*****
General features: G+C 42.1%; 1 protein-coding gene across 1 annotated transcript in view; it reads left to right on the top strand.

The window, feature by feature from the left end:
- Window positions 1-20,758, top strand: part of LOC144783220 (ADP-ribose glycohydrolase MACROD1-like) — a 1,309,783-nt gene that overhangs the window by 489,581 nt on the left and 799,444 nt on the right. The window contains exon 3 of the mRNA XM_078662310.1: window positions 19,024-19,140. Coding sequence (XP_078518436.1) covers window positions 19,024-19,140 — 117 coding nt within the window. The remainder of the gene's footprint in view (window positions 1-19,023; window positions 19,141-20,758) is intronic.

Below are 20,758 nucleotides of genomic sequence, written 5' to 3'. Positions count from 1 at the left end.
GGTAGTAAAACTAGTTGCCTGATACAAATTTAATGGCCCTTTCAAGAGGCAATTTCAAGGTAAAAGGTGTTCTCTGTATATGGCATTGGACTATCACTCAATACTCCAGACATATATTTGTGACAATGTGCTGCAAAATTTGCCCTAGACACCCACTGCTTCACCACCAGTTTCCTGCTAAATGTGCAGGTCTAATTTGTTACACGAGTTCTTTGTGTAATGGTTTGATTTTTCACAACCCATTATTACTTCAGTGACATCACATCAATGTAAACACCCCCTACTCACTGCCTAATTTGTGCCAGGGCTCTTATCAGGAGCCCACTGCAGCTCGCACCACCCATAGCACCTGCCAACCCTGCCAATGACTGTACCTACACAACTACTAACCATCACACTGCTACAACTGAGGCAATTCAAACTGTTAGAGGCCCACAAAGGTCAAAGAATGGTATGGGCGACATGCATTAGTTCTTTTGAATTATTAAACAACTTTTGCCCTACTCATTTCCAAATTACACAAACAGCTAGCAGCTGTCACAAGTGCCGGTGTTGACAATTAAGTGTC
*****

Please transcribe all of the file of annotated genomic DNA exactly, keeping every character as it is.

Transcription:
General features: G+C 42.1%; 1 protein-coding gene across 1 annotated transcript in view; it reads left to right on the top strand.

The window, feature by feature from the left end:
- Window positions 1-20,758, top strand: part of LOC144783220 (ADP-ribose glycohydrolase MACROD1-like) — a 1,309,783-nt gene that overhangs the window by 489,581 nt on the left and 799,444 nt on the right. The window contains exon 3 of the mRNA XM_078662310.1: window positions 19,024-19,140. Coding sequence (XP_078518436.1) covers window positions 19,024-19,140 — 117 coding nt within the window. The remainder of the gene's footprint in view (window positions 1-19,023; window positions 19,141-20,758) is intronic.

Below are 20,758 nucleotides of genomic sequence, written 5' to 3'. Positions count from 1 at the left end.
GGTAGTAAAACTAGTTGCCTGATACAAATTTAATGGCCCTTTCAAGAGGCAATTTCAAGGTAAAAGGTGTTCTCTGTATATGGCATTGGACTATCACTCAATACTCCAGACATATATTTGTGACAATGTGCTGCAAAATTTGCCCTAGACACCCACTGCTTCACCACCAGTTTCCTGCTAAATGTGCAGGTCTAATTTGTTACACGAGTTCTTTGTGTAATGGTTTGATTTTTCACAACCCATTATTACTTCAGTGACATCACATCAATGTAAACACCCCCTACTCACTGCCTAATTTGTGCCAGGGCTCTTATCAGGAGCCCACTGCAGCTCGCACCACCCATAGCACCTGCCAACCCTGCCAATGACTGTACCTACACAACTACTAACCATCACACTGCTACAACTGAGGCAATTCAAACTGTTAGAGGCCCACAAAGGTCAAAGAATGGTATGGGCGACATGCATTAGTTCTTTTGAATTATTAAACAACTTTTGCCCTACTCATTTCCAAATTACACAAACAGCTAGCAGCTGTCACAAGTGCCGGTGTTGACAATTAAGTGTC